Command: ~dispThe default ribbon style is flat. The edged and rounded styles are more three-dimensional.
Command: ribrepr roundedThe Chimera default ribbon scaling (secondary-structure-specific height and width) was used for the example images. New scalings and styles can be defined, named, and saved for later use with the Ribbon Style Editor (Tools... Depiction... Ribbon Style Editor).
The entire protein chains are shown. Although not done for the examples, ribbon can be undisplayed for parts of chains:
Command: ~ribbon #0:296-end
Select the conserved residues:
Command: select #0:17,138,190 #1:38,158,221 #2:86,247,342The atom specification should not contain spaces except (optionally) before the model symbols #. As explained above, chain specifications are not required; although :17.a could be used, :17 is sufficient.
Display the residues as ball-and-stick:
Command: disp selEven though all atoms of the residues are "displayed," by default the backbone atoms are hidden when ribbon is shown (this can be controlled with the command ribbackbone).
Command: repr bs sel
Color the three models three distinguishable colors.
Command: sel #0Repeat for models 1 and 2. For the example images, the colors named coral, medium purple, and turquoise were chosen for models 0, 1, and 2, respectively.
Actions... Color... all colors [pick a color]
The background can be any color, but white is often good for publication. Clear the selection and make the background white:
Command: ~selOther ways to change the background color are with the menu (Actions... Color), the Background preferences, or presets. Presets change several display settings at once.
Command: set bg_color white
Resize the Chimera window to the desired aspect ratio and find view(s) suitable for the images. A view or position refers to the locations and orientations of the structures, the overall scale, and the positions of the clipping planes.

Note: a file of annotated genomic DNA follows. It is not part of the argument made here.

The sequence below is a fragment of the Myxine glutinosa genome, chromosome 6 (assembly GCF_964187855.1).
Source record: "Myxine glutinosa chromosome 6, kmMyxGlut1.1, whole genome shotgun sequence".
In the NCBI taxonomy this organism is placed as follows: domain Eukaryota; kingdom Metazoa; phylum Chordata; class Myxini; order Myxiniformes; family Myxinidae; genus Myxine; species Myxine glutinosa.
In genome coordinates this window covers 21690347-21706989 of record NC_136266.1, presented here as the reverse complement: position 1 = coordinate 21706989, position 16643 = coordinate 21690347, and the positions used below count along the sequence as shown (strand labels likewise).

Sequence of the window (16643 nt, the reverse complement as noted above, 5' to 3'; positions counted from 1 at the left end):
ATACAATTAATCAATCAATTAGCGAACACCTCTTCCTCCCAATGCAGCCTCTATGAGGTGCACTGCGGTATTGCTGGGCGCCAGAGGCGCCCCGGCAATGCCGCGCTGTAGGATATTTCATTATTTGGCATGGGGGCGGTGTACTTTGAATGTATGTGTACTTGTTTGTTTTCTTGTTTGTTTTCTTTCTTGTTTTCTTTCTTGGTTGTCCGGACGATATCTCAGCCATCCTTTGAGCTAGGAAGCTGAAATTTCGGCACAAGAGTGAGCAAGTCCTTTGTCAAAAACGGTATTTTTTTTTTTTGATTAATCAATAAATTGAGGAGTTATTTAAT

For the example images, a position was found that showed the overall structures well, and when scaled up (without further rotation) showed the conserved side chains well. The zoomed-out position was named overall and the scaled-up position was named closeup:
Command: savepos overallSaved positions are included in saved sessions and can be regenerated:
Command: scale 4
Command: savepos closeup
Command: reset overallThese positions were used for the example images.
Command: reset closeup
The start command provides an alternative to choosing tools from the menu. For example, open the Shininess tool:
Command: start ShininessSet the shininess to 128 and the brightness to 5. Although not done for the examples, the positions, colors, and intensities of the two light sources in Chimera can be adjusted. Close the tool.
Open the Effects tool (Tools... Viewing Controls... Effects). Depth cueing is shading the scene from front to back, which looks like "fog" when the depth cueing color is light. The default depth cueing color is undefined, meaning that it will automatically match the background. The amount of depth-cueing shading that is visible can be adjusted by moving the clipping planes in the Side View (another tab in the same interface that includes Effects). Turn off depth cueing to remove the fog effect.
Also in Effects:
A session file can be saved with File... Save Session As (in this case, images.py was saved). It is generally prudent to save sessions for publication images, as this decreases the labor necessary if figures have to be redone. Often minor adjustments such as changing a color or displaying a different set of side chains will be required.
Later, the session can be restarted with File... Restore Session. Any positions that were saved before the session was saved can be regenerated with the command reset.
Choosing File... Save Image brings up the Save Image panel.
Supersampling refers to generating an initial image larger than that requested and then sampling it down to the final size. This smooths edges within the image. The default Supersample setting of 3x3, used for the examples, is generally sufficient for publication.
Maintain current aspect ratio means that if the size along one dimension (width or height) is changed, clicking the entry field for the other dimension will automatically update its value according to the current aspect ratio of the graphics window. The dimensions can be specified directly in pixels, or in units of length (when Use print units is on). If units of length, the output pixel dimensions are calculated using the specified Print resolution.
To make an image for a single-column width of 85 mm (3.346 in) with a resolution of at least 300 dpi, possible approaches include:
The example images were saved in TIFF format; other possibilities are PNG, JPEG, PS (PostScript), and EPS (Encapsulated PostScript).
Labeling, stereo, and color space are discussed in the Tips on Preparing Images. Images can also be created by raytracing with POV-Ray.